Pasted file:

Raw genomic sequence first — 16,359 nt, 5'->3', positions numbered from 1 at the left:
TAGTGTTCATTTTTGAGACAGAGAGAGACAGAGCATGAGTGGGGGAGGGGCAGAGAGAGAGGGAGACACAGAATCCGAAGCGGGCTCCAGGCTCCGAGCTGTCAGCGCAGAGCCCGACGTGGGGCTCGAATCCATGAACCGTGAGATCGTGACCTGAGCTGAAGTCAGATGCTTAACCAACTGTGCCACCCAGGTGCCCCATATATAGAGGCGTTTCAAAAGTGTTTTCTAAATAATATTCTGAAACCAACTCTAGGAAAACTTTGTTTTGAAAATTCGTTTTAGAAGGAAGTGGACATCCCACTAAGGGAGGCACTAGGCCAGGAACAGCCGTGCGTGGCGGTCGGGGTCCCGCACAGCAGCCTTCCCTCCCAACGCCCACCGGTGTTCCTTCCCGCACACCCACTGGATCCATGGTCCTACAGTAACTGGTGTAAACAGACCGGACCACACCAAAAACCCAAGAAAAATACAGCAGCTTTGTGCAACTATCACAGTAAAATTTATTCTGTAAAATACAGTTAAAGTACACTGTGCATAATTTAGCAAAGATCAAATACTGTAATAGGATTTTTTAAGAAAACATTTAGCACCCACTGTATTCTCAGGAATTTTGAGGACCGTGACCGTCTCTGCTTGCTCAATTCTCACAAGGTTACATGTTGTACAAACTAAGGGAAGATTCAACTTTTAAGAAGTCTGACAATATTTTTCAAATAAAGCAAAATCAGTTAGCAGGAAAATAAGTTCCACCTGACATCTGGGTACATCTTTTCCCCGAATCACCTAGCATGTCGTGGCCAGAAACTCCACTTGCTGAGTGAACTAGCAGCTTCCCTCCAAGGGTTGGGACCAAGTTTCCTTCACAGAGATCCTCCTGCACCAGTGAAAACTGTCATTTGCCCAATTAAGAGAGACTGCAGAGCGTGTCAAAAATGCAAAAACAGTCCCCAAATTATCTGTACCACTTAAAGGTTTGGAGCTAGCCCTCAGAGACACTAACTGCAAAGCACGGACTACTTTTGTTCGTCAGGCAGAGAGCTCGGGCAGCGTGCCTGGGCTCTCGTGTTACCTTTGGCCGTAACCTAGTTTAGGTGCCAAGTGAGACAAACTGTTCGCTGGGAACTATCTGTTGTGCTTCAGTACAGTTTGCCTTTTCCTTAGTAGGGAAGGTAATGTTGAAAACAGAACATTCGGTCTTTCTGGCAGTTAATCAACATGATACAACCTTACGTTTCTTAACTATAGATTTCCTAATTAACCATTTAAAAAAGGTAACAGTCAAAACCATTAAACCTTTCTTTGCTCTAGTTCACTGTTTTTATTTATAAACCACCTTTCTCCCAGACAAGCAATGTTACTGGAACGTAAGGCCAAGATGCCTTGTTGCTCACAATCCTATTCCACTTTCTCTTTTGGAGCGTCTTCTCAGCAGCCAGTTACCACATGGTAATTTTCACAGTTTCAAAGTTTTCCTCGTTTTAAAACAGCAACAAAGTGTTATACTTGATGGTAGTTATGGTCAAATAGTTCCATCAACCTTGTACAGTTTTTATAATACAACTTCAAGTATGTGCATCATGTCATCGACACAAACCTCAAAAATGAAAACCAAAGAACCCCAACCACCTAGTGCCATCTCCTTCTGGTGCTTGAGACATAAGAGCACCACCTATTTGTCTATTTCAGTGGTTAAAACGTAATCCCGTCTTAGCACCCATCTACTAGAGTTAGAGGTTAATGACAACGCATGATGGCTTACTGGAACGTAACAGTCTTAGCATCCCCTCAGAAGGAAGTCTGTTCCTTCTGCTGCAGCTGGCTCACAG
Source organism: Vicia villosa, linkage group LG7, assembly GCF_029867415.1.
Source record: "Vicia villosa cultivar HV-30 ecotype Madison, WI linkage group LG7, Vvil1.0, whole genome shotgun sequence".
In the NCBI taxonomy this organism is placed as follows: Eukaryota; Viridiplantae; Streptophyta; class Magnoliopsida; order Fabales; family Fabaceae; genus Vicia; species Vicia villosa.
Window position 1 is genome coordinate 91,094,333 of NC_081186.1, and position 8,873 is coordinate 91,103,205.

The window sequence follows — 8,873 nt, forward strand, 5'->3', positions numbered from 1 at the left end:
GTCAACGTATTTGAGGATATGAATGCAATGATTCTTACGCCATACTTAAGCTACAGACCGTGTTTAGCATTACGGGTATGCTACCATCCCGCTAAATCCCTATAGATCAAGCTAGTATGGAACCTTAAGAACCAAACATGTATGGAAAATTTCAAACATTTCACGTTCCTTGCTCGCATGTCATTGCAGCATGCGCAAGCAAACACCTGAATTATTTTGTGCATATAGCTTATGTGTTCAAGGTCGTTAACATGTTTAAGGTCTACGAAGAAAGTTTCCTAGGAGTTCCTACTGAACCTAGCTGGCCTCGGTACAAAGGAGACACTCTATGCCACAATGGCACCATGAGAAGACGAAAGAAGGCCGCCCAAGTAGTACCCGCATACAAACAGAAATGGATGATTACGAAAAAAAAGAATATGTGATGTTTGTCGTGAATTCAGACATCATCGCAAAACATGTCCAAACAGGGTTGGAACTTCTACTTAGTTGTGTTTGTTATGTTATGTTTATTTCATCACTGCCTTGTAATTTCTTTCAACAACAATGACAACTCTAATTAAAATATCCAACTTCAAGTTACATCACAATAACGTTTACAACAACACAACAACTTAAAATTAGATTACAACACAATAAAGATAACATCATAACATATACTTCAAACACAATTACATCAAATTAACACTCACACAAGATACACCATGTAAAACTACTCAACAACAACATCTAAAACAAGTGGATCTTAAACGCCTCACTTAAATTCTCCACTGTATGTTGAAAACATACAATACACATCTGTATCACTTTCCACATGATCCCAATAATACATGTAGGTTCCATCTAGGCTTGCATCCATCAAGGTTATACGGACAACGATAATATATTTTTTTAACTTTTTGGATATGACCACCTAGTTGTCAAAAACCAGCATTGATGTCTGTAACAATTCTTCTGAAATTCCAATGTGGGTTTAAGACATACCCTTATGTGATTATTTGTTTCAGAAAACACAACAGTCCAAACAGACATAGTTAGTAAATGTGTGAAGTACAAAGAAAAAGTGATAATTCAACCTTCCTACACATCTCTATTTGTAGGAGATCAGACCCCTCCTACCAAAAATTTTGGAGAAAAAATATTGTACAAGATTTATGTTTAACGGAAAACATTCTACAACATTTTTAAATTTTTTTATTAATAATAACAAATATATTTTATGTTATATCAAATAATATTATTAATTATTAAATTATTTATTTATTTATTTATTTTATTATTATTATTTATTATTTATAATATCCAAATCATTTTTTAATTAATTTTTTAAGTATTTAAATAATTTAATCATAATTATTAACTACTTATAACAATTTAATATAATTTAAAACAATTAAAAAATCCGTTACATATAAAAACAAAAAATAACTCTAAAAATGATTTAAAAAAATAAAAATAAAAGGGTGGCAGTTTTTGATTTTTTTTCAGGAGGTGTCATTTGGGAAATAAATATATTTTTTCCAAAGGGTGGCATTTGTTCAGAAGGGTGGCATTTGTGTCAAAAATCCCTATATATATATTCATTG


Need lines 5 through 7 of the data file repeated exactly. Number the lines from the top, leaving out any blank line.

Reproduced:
In the NCBI taxonomy this organism is placed as follows: Eukaryota; Viridiplantae; Streptophyta; class Magnoliopsida; order Fabales; family Fabaceae; genus Vicia; species Vicia villosa.
Window position 1 is genome coordinate 91,094,333 of NC_081186.1, and position 8,873 is coordinate 91,103,205.

The window sequence follows — 8,873 nt, forward strand, 5'->3', positions numbered from 1 at the left end: